As media attention for the 2016 presidential election builds, we hear the names of candidates come up again and again: Gov. Jeb Bush, Sen. Marco Rubio, Secretary of State Hillary Clinton and many more.
There’s the Republican primary field, with around a dozen candidates, all whom have widely ranging political experience and policy views. The Democratic field has only three contenders. Clinton is leading the pack with about 54.5% of the vote, and the passionate Vermont Sen. Bernie Sanders has around 33.5% of the vote. The third Democratic candidate is Gov. Martin O’Malley, who has around 2.8% of the vote. (RealClearPolitics)
O’Malley was the governor of Maryland, and before that, the mayor of Baltimore. As mayor, O’Malley found great success with a program called CitiStat that helped track crime while saving around $350 million for the city. Among his other accomplishments, O’Malley received praise from Esquire, Time, and Business Week, labeled as “The Best Young Mayor in the Country,” a “Top 5 Big City Mayor,” and a “Rising Star in the Democratic Party.”As governor, O’Malley instituted a similar program to CitiStat—StateStat. O’Malley signed bills that banned capital punishment, instituted gun control, closed a “notoriously violent” prison and allowed same-sex marriage. He was Chair of the Democratic Governors Association, as well as the lead singer in O’Malley’s March, a Celtic rock band.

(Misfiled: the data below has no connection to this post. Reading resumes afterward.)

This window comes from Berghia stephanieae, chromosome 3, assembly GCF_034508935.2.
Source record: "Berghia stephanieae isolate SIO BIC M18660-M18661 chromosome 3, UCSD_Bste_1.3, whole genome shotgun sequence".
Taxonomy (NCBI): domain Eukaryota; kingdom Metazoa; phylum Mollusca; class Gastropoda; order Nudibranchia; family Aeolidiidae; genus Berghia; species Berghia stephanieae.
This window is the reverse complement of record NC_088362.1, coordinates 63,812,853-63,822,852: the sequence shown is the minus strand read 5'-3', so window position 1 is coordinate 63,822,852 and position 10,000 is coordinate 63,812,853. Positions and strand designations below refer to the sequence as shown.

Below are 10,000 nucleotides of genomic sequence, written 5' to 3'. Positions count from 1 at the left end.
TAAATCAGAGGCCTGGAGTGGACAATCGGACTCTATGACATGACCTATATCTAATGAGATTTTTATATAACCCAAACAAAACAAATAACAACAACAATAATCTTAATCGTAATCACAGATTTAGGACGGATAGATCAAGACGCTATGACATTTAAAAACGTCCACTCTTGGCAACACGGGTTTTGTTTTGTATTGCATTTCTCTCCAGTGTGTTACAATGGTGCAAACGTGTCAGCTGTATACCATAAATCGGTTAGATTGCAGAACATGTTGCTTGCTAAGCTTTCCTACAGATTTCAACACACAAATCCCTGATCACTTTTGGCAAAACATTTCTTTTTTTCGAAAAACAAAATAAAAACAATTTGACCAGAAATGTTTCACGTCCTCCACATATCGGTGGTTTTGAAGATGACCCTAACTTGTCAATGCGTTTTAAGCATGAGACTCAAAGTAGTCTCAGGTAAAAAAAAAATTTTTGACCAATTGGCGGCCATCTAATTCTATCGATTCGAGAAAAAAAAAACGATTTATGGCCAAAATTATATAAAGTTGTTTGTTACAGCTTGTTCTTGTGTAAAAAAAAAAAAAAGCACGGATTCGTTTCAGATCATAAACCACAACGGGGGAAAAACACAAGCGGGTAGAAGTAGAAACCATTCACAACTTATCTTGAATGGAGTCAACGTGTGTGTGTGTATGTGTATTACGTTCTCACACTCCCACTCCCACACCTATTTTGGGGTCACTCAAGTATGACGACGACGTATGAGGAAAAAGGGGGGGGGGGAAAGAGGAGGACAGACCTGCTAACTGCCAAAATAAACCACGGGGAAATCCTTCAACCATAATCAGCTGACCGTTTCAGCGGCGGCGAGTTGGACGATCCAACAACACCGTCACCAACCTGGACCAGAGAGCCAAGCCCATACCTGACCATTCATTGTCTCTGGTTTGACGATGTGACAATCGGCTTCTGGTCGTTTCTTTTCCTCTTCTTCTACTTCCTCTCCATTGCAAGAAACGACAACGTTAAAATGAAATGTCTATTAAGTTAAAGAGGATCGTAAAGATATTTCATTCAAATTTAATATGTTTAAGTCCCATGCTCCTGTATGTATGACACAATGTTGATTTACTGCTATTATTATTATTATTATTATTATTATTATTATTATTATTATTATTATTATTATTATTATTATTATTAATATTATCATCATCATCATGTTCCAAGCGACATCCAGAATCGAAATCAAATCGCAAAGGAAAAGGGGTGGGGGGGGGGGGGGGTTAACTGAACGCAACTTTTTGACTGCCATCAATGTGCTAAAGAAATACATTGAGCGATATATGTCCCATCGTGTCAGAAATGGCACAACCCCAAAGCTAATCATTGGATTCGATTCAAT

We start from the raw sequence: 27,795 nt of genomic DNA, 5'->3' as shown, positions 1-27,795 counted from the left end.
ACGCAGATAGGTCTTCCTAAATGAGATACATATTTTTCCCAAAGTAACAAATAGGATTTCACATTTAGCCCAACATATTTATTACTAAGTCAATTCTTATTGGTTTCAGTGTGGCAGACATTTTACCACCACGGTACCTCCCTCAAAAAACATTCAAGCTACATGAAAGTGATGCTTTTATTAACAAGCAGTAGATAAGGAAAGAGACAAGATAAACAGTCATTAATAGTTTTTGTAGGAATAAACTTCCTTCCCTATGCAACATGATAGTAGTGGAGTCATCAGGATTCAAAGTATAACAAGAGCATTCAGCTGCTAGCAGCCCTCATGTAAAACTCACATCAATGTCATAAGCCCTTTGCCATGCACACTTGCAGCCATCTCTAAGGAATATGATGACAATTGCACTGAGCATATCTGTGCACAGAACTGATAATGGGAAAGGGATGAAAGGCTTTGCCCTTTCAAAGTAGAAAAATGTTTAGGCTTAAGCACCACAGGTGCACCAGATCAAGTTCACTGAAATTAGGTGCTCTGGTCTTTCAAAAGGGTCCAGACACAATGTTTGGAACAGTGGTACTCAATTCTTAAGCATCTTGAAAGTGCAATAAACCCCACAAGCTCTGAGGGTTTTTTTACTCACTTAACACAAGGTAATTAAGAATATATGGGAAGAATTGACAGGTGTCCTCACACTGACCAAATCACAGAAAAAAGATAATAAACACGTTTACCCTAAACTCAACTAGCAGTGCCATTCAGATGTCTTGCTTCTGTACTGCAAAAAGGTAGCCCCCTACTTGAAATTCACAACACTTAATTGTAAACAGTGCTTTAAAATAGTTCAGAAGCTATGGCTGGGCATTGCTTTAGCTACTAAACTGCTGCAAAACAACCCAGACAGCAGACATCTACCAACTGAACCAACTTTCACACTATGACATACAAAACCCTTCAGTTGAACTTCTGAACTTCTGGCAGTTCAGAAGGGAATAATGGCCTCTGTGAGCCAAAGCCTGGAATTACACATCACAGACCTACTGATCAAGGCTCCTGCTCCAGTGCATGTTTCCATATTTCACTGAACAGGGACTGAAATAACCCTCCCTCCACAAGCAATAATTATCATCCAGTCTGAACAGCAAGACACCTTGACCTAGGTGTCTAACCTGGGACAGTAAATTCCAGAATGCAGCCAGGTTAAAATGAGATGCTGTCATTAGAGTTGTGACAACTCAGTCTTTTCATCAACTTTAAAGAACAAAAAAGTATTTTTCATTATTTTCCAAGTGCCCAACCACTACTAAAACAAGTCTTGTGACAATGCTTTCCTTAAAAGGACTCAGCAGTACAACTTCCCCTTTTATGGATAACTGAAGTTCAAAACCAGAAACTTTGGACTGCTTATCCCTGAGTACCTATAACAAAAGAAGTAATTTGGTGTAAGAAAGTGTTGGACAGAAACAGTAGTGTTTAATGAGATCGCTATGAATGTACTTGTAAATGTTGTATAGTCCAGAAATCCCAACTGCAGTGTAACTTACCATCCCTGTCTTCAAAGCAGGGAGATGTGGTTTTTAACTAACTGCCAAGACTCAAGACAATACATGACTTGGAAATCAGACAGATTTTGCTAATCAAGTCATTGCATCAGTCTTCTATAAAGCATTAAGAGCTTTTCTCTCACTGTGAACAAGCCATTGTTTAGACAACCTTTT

So why isn’t O’Malley 2016 a common cry?
O’Malley hasn’t received a lot of media attention—his name recognition hovers around 4%, compared to Clinton’s 95%. Some liberals feel that the governor doesn’t have a strong enough resume. Secretary Clinton is very well established in the political field, first as an active first lady, then as a senator, and finally as a secretary of state. No matter your political leanings, you can’t deny her campaign and foreign policy experience. Or consider Sanders, who has been in politics since the 1970s. O’Malley’s mayor-ship of Baltimore might be hurting him, as his city has been in the news recently with citizen turmoil. Though O’Malley claims that he reduced violent crime by 37%, many people doubt this statistic. His favorability is 2%, according to Gallup.
In his closing address for the Democratic debate, O’Malley offered these words: “I truly believe we are standing on the threshold on a new era of American progress. Talk to our young people under 30… we need to speak to the goodness within our country.” No matter who becomes president, O’Malley is indisputably right when he argues that we, the young people, are the drivers of this progress.